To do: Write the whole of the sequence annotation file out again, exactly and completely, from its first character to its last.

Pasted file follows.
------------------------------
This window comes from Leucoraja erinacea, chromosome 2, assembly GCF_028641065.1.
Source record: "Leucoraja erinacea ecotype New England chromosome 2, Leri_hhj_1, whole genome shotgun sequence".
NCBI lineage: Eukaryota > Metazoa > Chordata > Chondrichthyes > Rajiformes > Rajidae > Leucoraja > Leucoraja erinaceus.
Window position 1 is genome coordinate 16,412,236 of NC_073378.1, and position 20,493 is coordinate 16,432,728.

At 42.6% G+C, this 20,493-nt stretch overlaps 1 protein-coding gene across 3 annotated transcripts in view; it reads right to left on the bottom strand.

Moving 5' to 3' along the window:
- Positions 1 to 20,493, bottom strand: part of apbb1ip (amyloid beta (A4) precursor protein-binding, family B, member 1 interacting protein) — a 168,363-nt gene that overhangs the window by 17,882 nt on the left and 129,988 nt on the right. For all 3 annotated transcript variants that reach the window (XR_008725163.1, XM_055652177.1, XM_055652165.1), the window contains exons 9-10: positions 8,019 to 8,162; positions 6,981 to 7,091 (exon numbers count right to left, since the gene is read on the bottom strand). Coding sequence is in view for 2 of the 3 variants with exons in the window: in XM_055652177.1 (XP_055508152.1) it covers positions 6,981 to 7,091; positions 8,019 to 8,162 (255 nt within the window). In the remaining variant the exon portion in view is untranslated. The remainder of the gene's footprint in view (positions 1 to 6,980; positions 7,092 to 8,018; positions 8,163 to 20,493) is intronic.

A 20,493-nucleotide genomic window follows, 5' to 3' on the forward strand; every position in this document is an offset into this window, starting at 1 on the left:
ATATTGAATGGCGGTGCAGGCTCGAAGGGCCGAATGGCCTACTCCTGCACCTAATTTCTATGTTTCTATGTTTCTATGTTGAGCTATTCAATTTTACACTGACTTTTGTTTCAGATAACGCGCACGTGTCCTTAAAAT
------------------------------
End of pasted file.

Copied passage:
This window comes from Leucoraja erinacea, chromosome 2, assembly GCF_028641065.1.
Source record: "Leucoraja erinacea ecotype New England chromosome 2, Leri_hhj_1, whole genome shotgun sequence".
NCBI lineage: Eukaryota > Metazoa > Chordata > Chondrichthyes > Rajiformes > Rajidae > Leucoraja > Leucoraja erinaceus.
Window position 1 is genome coordinate 16,412,236 of NC_073378.1, and position 20,493 is coordinate 16,432,728.

At 42.6% G+C, this 20,493-nt stretch overlaps 1 protein-coding gene across 3 annotated transcripts in view; it reads right to left on the bottom strand.

Moving 5' to 3' along the window:
- Positions 1 to 20,493, bottom strand: part of apbb1ip (amyloid beta (A4) precursor protein-binding, family B, member 1 interacting protein) — a 168,363-nt gene that overhangs the window by 17,882 nt on the left and 129,988 nt on the right. For all 3 annotated transcript variants that reach the window (XR_008725163.1, XM_055652177.1, XM_055652165.1), the window contains exons 9-10: positions 8,019 to 8,162; positions 6,981 to 7,091 (exon numbers count right to left, since the gene is read on the bottom strand). Coding sequence is in view for 2 of the 3 variants with exons in the window: in XM_055652177.1 (XP_055508152.1) it covers positions 6,981 to 7,091; positions 8,019 to 8,162 (255 nt within the window). In the remaining variant the exon portion in view is untranslated. The remainder of the gene's footprint in view (positions 1 to 6,980; positions 7,092 to 8,018; positions 8,163 to 20,493) is intronic.

A 20,493-nucleotide genomic window follows, 5' to 3' on the forward strand; every position in this document is an offset into this window, starting at 1 on the left:
ATATTGAATGGCGGTGCAGGCTCGAAGGGCCGAATGGCCTACTCCTGCACCTAATTTCTATGTTTCTATGTTTCTATGTTGAGCTATTCAATTTTACACTGACTTTTGTTTCAGATAACGCGCACGTGTCCTTAAAAT